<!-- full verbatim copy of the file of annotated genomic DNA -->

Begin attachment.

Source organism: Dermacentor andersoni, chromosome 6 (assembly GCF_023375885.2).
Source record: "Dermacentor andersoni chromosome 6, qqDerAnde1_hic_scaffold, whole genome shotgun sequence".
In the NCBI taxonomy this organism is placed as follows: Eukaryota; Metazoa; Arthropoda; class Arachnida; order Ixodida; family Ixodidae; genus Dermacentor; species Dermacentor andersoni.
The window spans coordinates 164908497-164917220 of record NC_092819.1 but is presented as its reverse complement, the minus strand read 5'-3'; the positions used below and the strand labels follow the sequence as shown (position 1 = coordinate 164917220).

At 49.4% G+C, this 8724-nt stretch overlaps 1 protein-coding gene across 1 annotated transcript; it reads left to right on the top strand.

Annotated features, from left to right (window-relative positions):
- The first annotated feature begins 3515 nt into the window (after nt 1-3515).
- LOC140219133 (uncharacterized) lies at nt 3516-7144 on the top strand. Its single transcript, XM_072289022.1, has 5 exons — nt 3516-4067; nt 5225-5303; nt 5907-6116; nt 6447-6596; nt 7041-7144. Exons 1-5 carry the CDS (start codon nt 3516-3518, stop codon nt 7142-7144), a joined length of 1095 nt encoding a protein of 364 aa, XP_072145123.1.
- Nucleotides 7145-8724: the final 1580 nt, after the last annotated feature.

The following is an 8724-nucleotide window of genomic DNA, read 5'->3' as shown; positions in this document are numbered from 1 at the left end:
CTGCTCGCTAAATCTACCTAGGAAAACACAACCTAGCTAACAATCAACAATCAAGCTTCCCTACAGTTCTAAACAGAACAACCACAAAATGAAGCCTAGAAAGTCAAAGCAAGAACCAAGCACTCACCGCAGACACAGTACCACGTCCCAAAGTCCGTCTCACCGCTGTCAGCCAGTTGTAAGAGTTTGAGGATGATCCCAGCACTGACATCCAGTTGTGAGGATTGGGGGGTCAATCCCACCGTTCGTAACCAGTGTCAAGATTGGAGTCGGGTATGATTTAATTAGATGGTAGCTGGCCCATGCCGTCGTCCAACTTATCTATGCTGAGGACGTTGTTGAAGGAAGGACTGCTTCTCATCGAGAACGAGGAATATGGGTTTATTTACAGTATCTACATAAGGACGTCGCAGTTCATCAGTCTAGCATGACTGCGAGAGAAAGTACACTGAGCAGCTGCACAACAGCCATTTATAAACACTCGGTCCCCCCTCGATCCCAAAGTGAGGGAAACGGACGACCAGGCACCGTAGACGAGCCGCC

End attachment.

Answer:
Source organism: Dermacentor andersoni, chromosome 6 (assembly GCF_023375885.2).
Source record: "Dermacentor andersoni chromosome 6, qqDerAnde1_hic_scaffold, whole genome shotgun sequence".
In the NCBI taxonomy this organism is placed as follows: Eukaryota; Metazoa; Arthropoda; class Arachnida; order Ixodida; family Ixodidae; genus Dermacentor; species Dermacentor andersoni.
The window spans coordinates 164908497-164917220 of record NC_092819.1 but is presented as its reverse complement, the minus strand read 5'-3'; the positions used below and the strand labels follow the sequence as shown (position 1 = coordinate 164917220).

At 49.4% G+C, this 8724-nt stretch overlaps 1 protein-coding gene across 1 annotated transcript; it reads left to right on the top strand.

Annotated features, from left to right (window-relative positions):
- The first annotated feature begins 3515 nt into the window (after nt 1-3515).
- LOC140219133 (uncharacterized) lies at nt 3516-7144 on the top strand. Its single transcript, XM_072289022.1, has 5 exons — nt 3516-4067; nt 5225-5303; nt 5907-6116; nt 6447-6596; nt 7041-7144. Exons 1-5 carry the CDS (start codon nt 3516-3518, stop codon nt 7142-7144), a joined length of 1095 nt encoding a protein of 364 aa, XP_072145123.1.
- Nucleotides 7145-8724: the final 1580 nt, after the last annotated feature.

The following is an 8724-nucleotide window of genomic DNA, read 5'->3' as shown; positions in this document are numbered from 1 at the left end:
CTGCTCGCTAAATCTACCTAGGAAAACACAACCTAGCTAACAATCAACAATCAAGCTTCCCTACAGTTCTAAACAGAACAACCACAAAATGAAGCCTAGAAAGTCAAAGCAAGAACCAAGCACTCACCGCAGACACAGTACCACGTCCCAAAGTCCGTCTCACCGCTGTCAGCCAGTTGTAAGAGTTTGAGGATGATCCCAGCACTGACATCCAGTTGTGAGGATTGGGGGGTCAATCCCACCGTTCGTAACCAGTGTCAAGATTGGAGTCGGGTATGATTTAATTAGATGGTAGCTGGCCCATGCCGTCGTCCAACTTATCTATGCTGAGGACGTTGTTGAAGGAAGGACTGCTTCTCATCGAGAACGAGGAATATGGGTTTATTTACAGTATCTACATAAGGACGTCGCAGTTCATCAGTCTAGCATGACTGCGAGAGAAAGTACACTGAGCAGCTGCACAACAGCCATTTATAAACACTCGGTCCCCCCTCGATCCCAAAGTGAGGGAAACGGACGACCAGGCACCGTAGACGAGCCGCC